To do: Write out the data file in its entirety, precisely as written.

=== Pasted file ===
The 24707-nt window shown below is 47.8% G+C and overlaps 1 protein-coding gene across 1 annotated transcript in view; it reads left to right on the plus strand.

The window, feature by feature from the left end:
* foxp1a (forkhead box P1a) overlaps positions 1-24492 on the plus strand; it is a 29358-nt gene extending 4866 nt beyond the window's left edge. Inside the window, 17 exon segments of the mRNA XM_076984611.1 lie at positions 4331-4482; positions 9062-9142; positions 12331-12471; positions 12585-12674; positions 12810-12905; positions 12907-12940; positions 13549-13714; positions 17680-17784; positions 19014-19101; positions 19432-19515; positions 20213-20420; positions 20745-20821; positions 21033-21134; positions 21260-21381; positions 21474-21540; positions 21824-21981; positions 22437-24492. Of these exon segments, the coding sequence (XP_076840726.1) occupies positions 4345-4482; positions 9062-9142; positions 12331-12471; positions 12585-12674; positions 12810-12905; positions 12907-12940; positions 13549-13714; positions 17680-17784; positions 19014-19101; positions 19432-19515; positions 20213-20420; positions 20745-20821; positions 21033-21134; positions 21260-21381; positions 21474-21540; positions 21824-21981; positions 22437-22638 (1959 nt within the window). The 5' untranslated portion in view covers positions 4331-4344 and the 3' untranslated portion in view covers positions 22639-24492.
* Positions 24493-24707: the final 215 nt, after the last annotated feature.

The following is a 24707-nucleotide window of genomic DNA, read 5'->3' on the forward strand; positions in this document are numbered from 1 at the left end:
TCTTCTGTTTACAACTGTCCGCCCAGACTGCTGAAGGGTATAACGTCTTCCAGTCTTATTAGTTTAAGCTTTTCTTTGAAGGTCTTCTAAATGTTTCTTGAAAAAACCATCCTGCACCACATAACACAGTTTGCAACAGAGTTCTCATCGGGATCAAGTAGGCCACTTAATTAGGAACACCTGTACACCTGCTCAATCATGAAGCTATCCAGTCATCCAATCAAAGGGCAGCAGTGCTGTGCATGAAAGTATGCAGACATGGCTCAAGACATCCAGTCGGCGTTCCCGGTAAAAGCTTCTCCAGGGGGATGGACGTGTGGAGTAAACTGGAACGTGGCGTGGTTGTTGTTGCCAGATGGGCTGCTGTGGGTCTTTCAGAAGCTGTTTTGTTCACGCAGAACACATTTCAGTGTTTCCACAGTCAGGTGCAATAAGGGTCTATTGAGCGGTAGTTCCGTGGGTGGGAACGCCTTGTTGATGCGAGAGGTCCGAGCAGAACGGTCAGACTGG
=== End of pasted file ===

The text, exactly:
The 24707-nt window shown below is 47.8% G+C and overlaps 1 protein-coding gene across 1 annotated transcript in view; it reads left to right on the plus strand.

The window, feature by feature from the left end:
* foxp1a (forkhead box P1a) overlaps positions 1-24492 on the plus strand; it is a 29358-nt gene extending 4866 nt beyond the window's left edge. Inside the window, 17 exon segments of the mRNA XM_076984611.1 lie at positions 4331-4482; positions 9062-9142; positions 12331-12471; positions 12585-12674; positions 12810-12905; positions 12907-12940; positions 13549-13714; positions 17680-17784; positions 19014-19101; positions 19432-19515; positions 20213-20420; positions 20745-20821; positions 21033-21134; positions 21260-21381; positions 21474-21540; positions 21824-21981; positions 22437-24492. Of these exon segments, the coding sequence (XP_076840726.1) occupies positions 4345-4482; positions 9062-9142; positions 12331-12471; positions 12585-12674; positions 12810-12905; positions 12907-12940; positions 13549-13714; positions 17680-17784; positions 19014-19101; positions 19432-19515; positions 20213-20420; positions 20745-20821; positions 21033-21134; positions 21260-21381; positions 21474-21540; positions 21824-21981; positions 22437-22638 (1959 nt within the window). The 5' untranslated portion in view covers positions 4331-4344 and the 3' untranslated portion in view covers positions 22639-24492.
* Positions 24493-24707: the final 215 nt, after the last annotated feature.

The following is a 24707-nucleotide window of genomic DNA, read 5'->3' on the forward strand; positions in this document are numbered from 1 at the left end:
TCTTCTGTTTACAACTGTCCGCCCAGACTGCTGAAGGGTATAACGTCTTCCAGTCTTATTAGTTTAAGCTTTTCTTTGAAGGTCTTCTAAATGTTTCTTGAAAAAACCATCCTGCACCACATAACACAGTTTGCAACAGAGTTCTCATCGGGATCAAGTAGGCCACTTAATTAGGAACACCTGTACACCTGCTCAATCATGAAGCTATCCAGTCATCCAATCAAAGGGCAGCAGTGCTGTGCATGAAAGTATGCAGACATGGCTCAAGACATCCAGTCGGCGTTCCCGGTAAAAGCTTCTCCAGGGGGATGGACGTGTGGAGTAAACTGGAACGTGGCGTGGTTGTTGTTGCCAGATGGGCTGCTGTGGGTCTTTCAGAAGCTGTTTTGTTCACGCAGAACACATTTCAGTGTTTCCACAGTCAGGTGCAATAAGGGTCTATTGAGCGGTAGTTCCGTGGGTGGGAACGCCTTGTTGATGCGAGAGGTCCGAGCAGAACGGTCAGACTGG